Figure 5(c) depicts the effect of solution pH on the adsorption properties in water; when the solution pH is 2–5, the removal rate and adsorption capacity increased gradually, reaching the maximum values at pH = 5 (adsorption capacity = 31.87 mg/g, and removal rate = 89.23%). Further increasing the pH to 5–9 saw a gradual to sharp decrease in removal rate and adsorption capacity. At pH = 11, the AR73 removal rate was only 21.44%. Notably, chitosan modified by polyvinyl alcohol is pH sensitive. Under acidic conditions, nitrogen-containing groups (such as –NH2) in hydrogels are protonated. AR73 is absorbed via electrostatic attraction, hydrogen bonding, and ion exchange. The nitrogen atom has five valence electrons; only the lone pair of electrons can interact with pollutants for adsorption. Some AR73 molecules interact with the hydrophobic groups on the hydrogel surface via van der Waals forces, which induces a dipole attraction, thereby increasing the adsorption capacity. As the pH increases, the nitrogen-containing groups on the hydrogel surface (e.g., –NH2) and the nitrogen and sulfur atoms in AR73 are gradually deprotonated. When the hydrogel is no longer positively charged, electrostatic repulsion to AR73 occurs, resulting in a decrease of adsorption capacity. The higher the pH value, the higher the chroma of the AR73 solution.

Figure 5(d) depicts the effect of solution pH on the adsorption performance in soil. The soil pH was typically 4–7; it can be adjusted by adding hydrated lime powder and aluminum sulfate. As can be seen from the figure, when the solution pH was 4–7, the removal rate and adsorption capacity first increased slightly with increasing pH and then decreased. The adsorption capacity and removal rate mostly remained unchanged at ~ 25.50 mg/g and 16.50%, respectively. The pH of soil suitable for plant growth is usually between 5.2 and 6.8; therefore, this hydrogel material is very suitable for treating soil pollutants [53].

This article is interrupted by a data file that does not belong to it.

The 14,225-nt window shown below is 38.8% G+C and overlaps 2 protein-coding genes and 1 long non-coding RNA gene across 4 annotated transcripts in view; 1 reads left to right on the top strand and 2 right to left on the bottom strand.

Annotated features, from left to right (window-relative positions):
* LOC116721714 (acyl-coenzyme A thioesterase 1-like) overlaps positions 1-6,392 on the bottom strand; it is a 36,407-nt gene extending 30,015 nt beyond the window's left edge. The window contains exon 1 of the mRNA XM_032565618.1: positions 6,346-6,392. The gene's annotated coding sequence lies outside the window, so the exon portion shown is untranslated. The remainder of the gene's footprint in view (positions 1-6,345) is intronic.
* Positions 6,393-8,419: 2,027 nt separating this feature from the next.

Effect of different dye concentrations on adsorption

Figure 5(e) shows that the initial dye concentration is directly proportional to the adsorption capacity and inversely proportional to the removal rate of MWCNTs/CH in aquation. At an initial AR73 concentration of 300 mg/L, the equilibrium concentration was 171.58 mg/L, and the adsorption capacity and removal rate reached their maximum values of 101.07 mg/g and 92.11%, respectively. The adsorption capacity remained constant as the AR73 concentration was further increased, which indicates that the adsorption was saturated. This is consistent with the general flocculation effect, in which the driving force generated by the concentration gradient increases with the AR73 concentration to enhance the dye’s tendency to diffuse to the surface or internal pores of MWCNTs/CH. This increases the contact between MWCNTs/CH and AR73 and thus the adsorption of AR73 molecules to additional active sites.